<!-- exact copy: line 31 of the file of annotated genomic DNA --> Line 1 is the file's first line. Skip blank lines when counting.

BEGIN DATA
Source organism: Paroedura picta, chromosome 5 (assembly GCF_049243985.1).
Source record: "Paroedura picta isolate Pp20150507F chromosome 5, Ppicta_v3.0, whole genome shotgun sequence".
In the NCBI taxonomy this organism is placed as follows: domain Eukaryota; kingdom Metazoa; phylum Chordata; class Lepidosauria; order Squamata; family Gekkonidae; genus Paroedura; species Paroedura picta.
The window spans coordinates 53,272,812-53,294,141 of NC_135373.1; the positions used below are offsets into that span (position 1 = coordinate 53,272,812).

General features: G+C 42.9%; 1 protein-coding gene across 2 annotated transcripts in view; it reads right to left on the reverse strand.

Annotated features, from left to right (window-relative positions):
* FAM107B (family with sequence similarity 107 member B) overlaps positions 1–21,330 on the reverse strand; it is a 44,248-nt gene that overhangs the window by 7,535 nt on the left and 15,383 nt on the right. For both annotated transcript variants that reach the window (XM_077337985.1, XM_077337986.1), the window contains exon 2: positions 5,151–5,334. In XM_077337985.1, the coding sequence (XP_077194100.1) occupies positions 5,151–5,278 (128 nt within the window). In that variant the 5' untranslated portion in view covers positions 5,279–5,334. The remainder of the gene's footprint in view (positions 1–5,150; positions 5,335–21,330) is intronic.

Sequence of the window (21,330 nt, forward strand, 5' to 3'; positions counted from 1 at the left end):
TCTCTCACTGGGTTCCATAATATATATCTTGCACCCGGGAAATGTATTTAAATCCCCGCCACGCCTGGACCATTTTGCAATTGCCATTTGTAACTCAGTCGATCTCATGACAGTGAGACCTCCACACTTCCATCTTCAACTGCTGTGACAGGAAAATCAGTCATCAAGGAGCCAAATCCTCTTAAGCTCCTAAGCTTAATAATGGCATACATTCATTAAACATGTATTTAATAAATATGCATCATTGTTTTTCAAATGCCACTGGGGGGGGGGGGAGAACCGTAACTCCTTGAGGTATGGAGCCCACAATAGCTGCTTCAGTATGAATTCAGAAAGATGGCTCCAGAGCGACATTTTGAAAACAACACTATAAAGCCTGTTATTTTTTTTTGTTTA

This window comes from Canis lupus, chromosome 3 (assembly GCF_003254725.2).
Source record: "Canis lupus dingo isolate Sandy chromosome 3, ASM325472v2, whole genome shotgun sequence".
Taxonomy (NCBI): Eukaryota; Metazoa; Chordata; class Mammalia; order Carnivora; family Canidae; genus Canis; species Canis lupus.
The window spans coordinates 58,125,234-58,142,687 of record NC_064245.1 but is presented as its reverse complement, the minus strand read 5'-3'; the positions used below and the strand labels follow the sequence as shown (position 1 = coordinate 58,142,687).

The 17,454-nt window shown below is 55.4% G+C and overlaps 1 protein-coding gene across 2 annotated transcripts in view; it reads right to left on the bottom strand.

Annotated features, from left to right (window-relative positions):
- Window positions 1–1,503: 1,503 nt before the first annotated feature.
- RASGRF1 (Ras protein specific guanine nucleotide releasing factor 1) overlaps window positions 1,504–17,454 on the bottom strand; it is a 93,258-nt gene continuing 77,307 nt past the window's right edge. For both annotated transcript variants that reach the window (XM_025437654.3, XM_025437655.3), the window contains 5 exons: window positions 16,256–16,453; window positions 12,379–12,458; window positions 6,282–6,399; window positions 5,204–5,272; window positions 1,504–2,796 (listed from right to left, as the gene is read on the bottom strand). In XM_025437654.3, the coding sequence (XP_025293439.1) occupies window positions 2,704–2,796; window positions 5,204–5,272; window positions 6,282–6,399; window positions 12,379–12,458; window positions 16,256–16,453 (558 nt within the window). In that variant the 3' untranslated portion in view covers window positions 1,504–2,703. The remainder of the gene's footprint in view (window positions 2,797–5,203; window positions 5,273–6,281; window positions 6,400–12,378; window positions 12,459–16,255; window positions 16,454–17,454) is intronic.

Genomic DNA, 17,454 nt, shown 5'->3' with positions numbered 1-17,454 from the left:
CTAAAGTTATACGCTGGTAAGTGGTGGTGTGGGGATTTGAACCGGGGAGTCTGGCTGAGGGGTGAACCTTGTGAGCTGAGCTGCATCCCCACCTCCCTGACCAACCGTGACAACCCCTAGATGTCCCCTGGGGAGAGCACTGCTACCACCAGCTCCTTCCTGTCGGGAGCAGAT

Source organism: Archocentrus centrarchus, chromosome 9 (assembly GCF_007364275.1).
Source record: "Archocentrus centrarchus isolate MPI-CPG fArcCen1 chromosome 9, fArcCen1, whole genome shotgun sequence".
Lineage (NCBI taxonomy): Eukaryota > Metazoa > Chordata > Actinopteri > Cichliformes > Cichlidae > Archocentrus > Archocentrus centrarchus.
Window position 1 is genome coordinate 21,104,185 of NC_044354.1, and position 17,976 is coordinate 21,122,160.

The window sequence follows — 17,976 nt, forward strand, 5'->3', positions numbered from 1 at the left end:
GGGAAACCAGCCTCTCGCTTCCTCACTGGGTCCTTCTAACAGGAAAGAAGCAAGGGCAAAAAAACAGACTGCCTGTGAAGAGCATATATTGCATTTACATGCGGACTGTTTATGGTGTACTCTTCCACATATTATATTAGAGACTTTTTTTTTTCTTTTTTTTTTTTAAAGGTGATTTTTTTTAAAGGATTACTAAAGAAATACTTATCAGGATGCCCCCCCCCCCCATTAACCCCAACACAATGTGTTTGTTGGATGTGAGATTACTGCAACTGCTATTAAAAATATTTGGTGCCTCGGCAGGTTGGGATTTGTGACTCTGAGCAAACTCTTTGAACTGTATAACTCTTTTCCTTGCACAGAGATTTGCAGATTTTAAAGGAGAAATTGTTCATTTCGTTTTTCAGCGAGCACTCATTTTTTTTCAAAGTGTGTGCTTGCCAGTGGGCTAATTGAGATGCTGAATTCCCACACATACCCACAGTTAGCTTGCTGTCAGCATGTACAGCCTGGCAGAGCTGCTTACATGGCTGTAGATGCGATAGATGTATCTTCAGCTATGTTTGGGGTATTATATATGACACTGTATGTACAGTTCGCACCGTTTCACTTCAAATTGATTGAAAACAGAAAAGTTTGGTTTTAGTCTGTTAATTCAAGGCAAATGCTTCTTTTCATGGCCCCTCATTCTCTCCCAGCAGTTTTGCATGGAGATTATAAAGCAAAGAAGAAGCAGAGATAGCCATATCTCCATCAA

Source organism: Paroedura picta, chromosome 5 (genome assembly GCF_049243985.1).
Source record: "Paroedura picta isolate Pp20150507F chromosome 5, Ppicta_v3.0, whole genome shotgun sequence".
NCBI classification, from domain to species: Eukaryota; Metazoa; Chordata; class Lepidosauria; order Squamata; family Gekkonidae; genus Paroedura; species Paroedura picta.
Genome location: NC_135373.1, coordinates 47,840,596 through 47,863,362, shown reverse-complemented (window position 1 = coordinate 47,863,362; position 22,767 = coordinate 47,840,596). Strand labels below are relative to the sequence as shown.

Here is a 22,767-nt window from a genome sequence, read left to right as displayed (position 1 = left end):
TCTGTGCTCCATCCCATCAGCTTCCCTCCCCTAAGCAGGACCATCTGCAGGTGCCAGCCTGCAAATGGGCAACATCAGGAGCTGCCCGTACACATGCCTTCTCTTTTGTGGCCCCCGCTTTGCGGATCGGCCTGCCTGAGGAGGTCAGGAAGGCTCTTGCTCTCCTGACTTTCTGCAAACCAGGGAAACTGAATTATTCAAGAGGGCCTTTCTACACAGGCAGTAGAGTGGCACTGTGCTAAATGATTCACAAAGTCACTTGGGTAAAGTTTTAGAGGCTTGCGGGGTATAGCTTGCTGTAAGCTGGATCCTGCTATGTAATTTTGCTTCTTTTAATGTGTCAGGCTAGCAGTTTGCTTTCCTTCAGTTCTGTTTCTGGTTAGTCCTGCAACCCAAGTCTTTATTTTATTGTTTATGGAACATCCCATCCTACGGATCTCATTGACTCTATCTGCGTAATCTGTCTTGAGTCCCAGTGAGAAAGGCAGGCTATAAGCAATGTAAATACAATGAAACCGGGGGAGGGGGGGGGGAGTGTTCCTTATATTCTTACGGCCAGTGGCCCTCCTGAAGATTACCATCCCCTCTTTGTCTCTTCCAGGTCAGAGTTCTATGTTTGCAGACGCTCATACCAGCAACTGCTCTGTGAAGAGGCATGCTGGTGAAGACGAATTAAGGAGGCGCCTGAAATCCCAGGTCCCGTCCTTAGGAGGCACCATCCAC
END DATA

TCTGTGCTCCATCCCATCAGCTTCCCTCCCCTAAGCAGGACCATCTGCAGGTGCCAGCCTGCAAATGGGCAACATCAGGAGCTGCCCGTACACATGCCTTCTCTTTTGTGGCCCCCGCTTTGCGGATCGGCCTGCCTGAGGAGGTCAGGAAGGCTCTTGCTCTCCTGACTTTCTGCAAACCAGGGAAACTGAATTATTCAAGAGGGCCTTTCTACACAGGCAGTAGAGTGGCACTGTGCTAAATGATTCACAAAGTCACTTGGGTAAAGTTTTAGAGGCTTGCGGGGTATAGCTTGCTGTAAGCTGGATCCTGCTATGTAATTTTGCTTCTTTTAATGTGTCAGGCTAGCAGTTTGCTTTCCTTCAGTTCTGTTTCTGGTTAGTCCTGCAACCCAAGTCTTTATTTTATTGTTTATGGAACATCCCATCCTACGGATCTCATTGACTCTATCTGCGTAATCTGTCTTGAGTCCCAGTGAGAAAGGCAGGCTATAAGCAATGTAAATACAATGAAACCGGGGGAGGGGGGGGGGAGTGTTCCTTATATTCTTACGGCCAGTGGCCCTCCTGAAGATTACCATCCCCTCTTTGTCTCTTCCAGGTCAGAGTTCTATGTTTGCAGACGCTCATACCAGCAACTGCTCTGTGAAGAGGCATGCTGGTGAAGACGAATTAAGGAGGCGCCTGAAATCCCAGGTCCCGTCCTTAGGAGGCACCATCCAC